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Doctor insights on: Myokymia

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Dr. Milton Alvis Jr
50 doctors shared insights

Myokymia (Overview)

Myokymia = eyelid twitching.


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What is myokymia?

What is myokymia?

Myokymia: Random twitching of an eyelid, which is benign, is called myokymia (an involuntary, spontaneous, quivering of a few muscle cell bundles within a muscle). Ocular myokymia, is quite common and self-limited, it can last a few minutes to a few days. It can be caused by stress, dry eyes, fatigue, caffeine, and lack of sleep. Reduce intake of alcohol/tobacco/caffeine, get rest, reduce stress, tx eyes. ...Read more

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Dr. Milton Alvis Jr
50 doctors shared insights

Myokymia (Overview)

Myokymia = eyelid twitching.


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Is it true fasciculations in the tongue usually means als? Can you have myokymia in the tongue?

Is it true fasciculations in the tongue usually means als? Can you have myokymia in the tongue?

Tongue fascics & ALS: If you have fascics in the tongue, you have changes in the tongue muscle or nerve supply to the tongue. It would be unusual for this to be the only symptom or sign of ALS. Physicians may look at a person's tongue for this sign when they have symptoms of weakness elsewhere. ...Read more

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Is there treatment for a rotator cup tear?

Is there treatment for a rotator cup tear?

Therapy vs repair: Not all rotator cuff tears are treated the same. Factors such as age of patient, age of the tear, size of tear, location of the tear, and most importantly the symptoms of the patient all help determine the best course of treatment. A trial of nonoperative management with therapy and perhaps an injection is the usual 1st line of treatment. Surgery may be indicated if nonoperative treatment fails. ...Read more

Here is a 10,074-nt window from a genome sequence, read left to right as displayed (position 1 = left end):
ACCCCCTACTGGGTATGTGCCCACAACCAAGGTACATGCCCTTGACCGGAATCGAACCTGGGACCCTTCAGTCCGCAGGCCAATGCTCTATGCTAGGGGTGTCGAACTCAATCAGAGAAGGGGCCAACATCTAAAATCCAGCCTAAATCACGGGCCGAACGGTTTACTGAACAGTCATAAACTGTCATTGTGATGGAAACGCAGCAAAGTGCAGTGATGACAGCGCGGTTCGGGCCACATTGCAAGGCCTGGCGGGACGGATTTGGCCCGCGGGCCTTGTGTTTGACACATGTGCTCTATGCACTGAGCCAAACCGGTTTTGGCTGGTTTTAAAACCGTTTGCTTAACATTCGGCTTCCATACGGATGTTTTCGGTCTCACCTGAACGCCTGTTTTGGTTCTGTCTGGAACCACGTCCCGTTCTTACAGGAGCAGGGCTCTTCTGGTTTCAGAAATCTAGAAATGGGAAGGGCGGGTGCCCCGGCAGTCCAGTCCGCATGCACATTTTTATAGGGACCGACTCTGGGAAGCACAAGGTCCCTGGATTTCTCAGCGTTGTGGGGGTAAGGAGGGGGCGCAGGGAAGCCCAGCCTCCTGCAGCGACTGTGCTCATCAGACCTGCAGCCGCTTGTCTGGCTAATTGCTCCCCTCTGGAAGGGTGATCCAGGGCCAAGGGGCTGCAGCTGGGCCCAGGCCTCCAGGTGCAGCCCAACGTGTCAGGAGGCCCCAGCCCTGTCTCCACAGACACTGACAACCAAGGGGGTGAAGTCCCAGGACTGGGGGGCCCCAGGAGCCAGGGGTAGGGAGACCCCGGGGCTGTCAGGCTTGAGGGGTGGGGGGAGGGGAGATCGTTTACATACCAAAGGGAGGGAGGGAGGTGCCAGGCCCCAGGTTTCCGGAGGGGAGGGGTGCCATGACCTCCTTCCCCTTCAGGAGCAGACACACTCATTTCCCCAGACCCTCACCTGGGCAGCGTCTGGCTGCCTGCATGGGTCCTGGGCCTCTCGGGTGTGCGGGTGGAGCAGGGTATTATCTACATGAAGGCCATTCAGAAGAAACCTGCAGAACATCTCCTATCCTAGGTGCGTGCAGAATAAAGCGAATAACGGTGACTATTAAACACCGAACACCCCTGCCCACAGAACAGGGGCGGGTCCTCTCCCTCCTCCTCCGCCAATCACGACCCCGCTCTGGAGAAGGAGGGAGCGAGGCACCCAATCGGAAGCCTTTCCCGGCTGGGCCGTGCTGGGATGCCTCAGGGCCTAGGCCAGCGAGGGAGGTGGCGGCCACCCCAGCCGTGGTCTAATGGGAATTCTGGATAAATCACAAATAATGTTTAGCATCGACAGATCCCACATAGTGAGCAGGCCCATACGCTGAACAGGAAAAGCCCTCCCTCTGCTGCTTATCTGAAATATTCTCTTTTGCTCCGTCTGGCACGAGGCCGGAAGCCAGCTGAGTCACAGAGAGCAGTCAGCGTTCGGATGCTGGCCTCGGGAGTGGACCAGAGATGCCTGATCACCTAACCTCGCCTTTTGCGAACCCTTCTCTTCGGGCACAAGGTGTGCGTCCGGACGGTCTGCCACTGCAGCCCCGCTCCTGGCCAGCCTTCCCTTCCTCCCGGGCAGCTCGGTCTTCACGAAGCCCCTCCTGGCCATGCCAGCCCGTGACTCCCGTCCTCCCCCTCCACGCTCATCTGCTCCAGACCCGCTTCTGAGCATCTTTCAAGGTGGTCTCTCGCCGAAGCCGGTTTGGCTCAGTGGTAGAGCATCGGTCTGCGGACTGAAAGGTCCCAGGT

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I was told 8 months ago by eye dr that I have lower lid myokymia . Could this this be due to my small fiber neuropathy ? Treatments? Driving me nuts!

I was told 8 months ago by eye dr that I have lower lid  myokymia . Could this this be due to my small fiber neuropathy ? Treatments? Driving me nuts!

Myokimia: Means that just the obicularis muscle is in spasms. Treatment is to treat causes. Fatigue, stress. Occasionally may be due to eye irritation. Talk to your eye doctor again to get specific treatment. ...Read more

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What can I do to get rid of eye twitching underneath my eye?

What can I do to get rid of eye twitching underneath my eye?

Sounds like: Ocular myokymia, which is quite common and self-limited usually and very annoying, but benign. Caused most often by fatigue, eye strain, stress, lack of sleep, exhaustion, nearby infections, such as nasal or sinus, repetitive squinting, maybe blepharospam. May respond to modification of corrective lenses. See your ophthalmologist, if too troublesome. ...Read more

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When stressed, one of my eyes start twitching, how can I lessen or prevent this?

When stressed, one of my eyes start twitching, how can I lessen or prevent this?

Benign but annoying: Eyelid fasciculation or twitching is usually from fatigue, stress or even low serum potassium levels. There is no easy answer for stress related side effects except to become mentally disciplined to resist stress. Look at it this way, your body has a barometer or gauge to help warn when to relax. ...Read more

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If you have persistent eyelid myokymia, is it okay to get botox or even have surgery?

If you have persistent eyelid myokymia, is it okay to get botox or even have surgery?

Possibly: An accurate diagnosis before treatment is essential for success. See an ophthalmologist (preferrably a neurophthalmologist), as well as a neurologist if there are any associated symptoms. Botox may be very appropriate in some cases but as with all treatments there are potential risks (droopy eyelid, slow blink, etc). ...Read more